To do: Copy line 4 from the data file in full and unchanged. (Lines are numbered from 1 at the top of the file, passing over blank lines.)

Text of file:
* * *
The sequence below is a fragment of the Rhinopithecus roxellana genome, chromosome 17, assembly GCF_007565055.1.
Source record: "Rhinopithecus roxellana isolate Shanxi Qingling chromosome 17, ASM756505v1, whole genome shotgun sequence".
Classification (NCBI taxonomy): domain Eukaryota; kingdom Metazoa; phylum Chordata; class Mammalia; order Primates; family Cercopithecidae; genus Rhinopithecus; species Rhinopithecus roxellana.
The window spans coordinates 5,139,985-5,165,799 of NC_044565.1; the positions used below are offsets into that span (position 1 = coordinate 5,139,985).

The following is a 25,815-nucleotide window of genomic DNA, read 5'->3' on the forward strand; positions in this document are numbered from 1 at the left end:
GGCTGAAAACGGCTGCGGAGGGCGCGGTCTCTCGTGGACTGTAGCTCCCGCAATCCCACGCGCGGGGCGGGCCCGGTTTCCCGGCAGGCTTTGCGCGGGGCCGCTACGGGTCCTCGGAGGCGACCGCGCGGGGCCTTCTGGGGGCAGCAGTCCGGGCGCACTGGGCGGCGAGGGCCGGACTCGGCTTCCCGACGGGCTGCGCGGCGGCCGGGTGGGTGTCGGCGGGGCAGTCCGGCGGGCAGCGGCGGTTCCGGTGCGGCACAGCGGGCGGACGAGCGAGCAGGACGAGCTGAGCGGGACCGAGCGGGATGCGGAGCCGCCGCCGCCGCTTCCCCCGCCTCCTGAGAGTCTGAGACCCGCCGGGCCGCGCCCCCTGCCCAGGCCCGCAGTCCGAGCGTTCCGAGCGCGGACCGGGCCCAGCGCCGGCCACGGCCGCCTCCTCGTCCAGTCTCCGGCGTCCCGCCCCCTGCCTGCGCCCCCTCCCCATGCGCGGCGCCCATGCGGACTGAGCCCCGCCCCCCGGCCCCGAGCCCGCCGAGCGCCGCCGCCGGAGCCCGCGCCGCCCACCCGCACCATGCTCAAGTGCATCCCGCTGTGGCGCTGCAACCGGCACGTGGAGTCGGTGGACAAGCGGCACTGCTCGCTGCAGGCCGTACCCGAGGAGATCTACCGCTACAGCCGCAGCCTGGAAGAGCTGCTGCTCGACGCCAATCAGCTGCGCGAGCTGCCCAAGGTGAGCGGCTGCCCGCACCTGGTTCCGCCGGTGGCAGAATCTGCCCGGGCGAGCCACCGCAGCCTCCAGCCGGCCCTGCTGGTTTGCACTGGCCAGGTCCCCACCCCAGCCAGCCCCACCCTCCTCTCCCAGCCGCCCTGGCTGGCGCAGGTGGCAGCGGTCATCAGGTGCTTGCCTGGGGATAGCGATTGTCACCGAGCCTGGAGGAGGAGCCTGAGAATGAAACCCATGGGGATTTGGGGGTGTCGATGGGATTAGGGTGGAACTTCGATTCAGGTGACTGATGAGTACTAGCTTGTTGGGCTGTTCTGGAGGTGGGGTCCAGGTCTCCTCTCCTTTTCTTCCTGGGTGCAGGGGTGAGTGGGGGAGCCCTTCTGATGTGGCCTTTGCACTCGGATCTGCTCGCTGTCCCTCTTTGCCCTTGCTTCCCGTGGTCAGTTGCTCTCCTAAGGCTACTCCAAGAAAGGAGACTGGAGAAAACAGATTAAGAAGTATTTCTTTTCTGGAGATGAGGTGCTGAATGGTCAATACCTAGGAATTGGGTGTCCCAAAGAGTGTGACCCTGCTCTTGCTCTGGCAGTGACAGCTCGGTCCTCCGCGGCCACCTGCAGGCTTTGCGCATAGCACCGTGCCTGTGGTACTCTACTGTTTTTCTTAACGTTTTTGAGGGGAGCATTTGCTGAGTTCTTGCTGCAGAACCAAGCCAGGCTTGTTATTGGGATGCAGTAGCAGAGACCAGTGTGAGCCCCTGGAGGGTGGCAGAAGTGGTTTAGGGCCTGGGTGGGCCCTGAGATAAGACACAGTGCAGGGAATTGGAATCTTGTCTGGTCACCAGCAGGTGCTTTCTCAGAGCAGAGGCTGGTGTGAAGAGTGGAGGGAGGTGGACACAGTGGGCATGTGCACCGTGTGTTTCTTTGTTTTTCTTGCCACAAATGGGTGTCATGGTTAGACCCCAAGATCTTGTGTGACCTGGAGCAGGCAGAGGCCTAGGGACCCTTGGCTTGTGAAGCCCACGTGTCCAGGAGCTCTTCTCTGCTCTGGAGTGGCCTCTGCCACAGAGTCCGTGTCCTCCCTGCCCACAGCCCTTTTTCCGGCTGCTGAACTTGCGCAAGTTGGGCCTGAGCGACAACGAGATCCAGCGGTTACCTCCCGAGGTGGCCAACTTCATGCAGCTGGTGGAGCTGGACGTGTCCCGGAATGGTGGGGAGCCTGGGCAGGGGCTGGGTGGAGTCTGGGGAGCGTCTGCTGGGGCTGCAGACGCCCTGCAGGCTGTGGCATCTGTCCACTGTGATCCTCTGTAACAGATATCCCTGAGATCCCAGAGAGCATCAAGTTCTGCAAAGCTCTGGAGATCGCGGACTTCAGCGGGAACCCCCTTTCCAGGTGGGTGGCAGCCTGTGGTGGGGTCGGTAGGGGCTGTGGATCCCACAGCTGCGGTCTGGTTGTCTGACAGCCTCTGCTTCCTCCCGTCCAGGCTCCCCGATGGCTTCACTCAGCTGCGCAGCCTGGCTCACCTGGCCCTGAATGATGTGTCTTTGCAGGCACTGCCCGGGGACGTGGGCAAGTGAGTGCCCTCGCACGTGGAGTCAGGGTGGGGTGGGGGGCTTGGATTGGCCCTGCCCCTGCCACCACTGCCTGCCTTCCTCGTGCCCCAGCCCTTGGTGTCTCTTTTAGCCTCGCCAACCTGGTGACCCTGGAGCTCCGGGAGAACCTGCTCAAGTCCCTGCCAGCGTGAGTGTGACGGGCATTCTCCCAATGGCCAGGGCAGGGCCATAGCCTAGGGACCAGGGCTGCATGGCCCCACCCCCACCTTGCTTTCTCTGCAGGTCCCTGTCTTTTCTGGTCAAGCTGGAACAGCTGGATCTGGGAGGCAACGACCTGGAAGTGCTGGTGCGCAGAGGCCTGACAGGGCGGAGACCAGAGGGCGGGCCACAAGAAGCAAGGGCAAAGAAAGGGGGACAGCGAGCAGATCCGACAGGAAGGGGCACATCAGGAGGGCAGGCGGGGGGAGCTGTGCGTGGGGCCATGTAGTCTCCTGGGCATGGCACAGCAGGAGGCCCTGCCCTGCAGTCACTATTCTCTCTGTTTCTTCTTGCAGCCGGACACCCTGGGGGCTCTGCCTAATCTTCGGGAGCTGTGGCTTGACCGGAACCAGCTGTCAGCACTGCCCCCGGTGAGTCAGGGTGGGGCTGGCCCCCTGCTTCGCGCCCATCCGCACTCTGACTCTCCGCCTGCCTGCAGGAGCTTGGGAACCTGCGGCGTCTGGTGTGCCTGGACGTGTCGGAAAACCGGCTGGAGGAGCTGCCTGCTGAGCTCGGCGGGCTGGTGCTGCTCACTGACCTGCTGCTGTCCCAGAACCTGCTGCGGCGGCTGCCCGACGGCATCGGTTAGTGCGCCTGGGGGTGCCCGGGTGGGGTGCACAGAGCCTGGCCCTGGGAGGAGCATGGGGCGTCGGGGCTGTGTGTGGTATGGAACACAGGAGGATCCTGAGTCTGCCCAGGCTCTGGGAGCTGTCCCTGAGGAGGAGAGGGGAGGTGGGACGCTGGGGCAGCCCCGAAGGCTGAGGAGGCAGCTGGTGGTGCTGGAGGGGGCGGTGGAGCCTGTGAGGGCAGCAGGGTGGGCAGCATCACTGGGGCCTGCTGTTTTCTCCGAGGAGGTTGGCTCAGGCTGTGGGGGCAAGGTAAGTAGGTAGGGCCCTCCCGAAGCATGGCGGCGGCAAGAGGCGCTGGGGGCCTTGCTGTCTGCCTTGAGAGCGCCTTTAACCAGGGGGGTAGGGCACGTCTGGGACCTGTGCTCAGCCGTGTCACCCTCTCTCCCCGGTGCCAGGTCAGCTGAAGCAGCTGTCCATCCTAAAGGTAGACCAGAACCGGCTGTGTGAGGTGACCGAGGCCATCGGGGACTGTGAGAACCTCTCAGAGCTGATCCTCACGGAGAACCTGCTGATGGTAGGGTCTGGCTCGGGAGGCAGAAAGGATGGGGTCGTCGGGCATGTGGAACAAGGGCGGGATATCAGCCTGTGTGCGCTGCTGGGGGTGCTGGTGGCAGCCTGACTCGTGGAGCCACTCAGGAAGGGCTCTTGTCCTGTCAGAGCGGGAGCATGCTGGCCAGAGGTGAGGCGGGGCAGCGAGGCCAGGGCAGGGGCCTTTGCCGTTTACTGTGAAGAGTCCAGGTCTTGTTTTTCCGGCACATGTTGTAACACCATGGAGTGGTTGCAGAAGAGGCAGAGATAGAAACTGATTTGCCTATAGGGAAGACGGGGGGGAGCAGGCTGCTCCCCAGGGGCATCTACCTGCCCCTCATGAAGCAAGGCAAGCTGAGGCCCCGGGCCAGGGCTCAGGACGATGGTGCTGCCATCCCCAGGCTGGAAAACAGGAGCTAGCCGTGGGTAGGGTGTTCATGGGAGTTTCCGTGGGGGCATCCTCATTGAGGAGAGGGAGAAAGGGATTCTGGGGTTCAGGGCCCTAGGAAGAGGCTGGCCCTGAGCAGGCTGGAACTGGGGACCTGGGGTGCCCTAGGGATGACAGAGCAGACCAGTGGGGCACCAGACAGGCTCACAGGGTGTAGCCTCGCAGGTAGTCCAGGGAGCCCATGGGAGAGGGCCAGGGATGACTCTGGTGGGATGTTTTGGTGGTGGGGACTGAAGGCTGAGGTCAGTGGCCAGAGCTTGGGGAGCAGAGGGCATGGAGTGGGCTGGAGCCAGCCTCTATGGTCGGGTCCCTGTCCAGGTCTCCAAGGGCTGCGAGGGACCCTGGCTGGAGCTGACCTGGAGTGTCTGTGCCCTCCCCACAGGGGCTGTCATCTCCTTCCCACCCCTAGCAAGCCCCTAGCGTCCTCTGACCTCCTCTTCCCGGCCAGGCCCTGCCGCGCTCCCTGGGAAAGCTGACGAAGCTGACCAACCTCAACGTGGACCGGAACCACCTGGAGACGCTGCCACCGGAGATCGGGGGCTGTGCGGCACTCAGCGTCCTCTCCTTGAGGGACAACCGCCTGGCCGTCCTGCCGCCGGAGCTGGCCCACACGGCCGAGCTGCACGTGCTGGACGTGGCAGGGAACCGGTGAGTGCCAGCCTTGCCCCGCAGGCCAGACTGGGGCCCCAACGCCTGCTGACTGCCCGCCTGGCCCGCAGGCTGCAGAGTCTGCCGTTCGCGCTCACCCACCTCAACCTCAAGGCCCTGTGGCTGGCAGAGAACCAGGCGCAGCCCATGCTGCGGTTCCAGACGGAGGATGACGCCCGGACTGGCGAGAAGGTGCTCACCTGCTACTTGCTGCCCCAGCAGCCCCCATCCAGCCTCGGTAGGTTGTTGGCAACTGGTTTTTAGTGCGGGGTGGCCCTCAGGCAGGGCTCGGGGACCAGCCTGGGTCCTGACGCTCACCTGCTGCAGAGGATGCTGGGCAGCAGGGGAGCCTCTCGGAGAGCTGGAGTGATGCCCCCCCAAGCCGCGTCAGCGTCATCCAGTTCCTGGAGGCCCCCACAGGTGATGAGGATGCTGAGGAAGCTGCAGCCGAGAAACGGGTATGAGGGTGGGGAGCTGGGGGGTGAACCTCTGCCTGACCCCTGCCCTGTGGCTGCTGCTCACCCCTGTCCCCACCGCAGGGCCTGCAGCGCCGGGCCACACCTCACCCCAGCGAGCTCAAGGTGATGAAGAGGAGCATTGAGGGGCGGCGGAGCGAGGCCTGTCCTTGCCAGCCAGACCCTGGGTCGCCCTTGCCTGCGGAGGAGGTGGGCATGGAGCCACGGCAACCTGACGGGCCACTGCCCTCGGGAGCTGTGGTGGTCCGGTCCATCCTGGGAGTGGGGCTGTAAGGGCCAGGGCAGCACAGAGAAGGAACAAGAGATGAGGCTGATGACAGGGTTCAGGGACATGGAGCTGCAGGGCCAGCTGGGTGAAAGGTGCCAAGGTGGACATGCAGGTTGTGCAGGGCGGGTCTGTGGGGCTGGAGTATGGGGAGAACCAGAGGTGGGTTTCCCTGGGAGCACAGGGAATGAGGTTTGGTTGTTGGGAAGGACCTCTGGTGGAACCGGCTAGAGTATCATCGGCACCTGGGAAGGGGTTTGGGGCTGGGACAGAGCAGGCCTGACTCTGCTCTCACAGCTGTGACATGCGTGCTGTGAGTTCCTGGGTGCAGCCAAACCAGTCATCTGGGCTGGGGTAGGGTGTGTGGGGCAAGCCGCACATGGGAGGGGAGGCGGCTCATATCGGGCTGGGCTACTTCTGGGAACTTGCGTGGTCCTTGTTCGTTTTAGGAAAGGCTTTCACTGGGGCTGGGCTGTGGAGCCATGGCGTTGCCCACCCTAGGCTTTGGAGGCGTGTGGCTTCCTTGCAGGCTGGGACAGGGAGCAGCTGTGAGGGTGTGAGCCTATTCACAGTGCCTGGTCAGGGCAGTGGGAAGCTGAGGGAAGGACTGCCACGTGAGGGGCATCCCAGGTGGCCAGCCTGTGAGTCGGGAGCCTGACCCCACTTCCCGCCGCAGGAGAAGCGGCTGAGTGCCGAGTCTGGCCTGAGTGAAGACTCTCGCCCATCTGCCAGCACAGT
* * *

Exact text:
The window spans coordinates 5,139,985-5,165,799 of NC_044565.1; the positions used below are offsets into that span (position 1 = coordinate 5,139,985).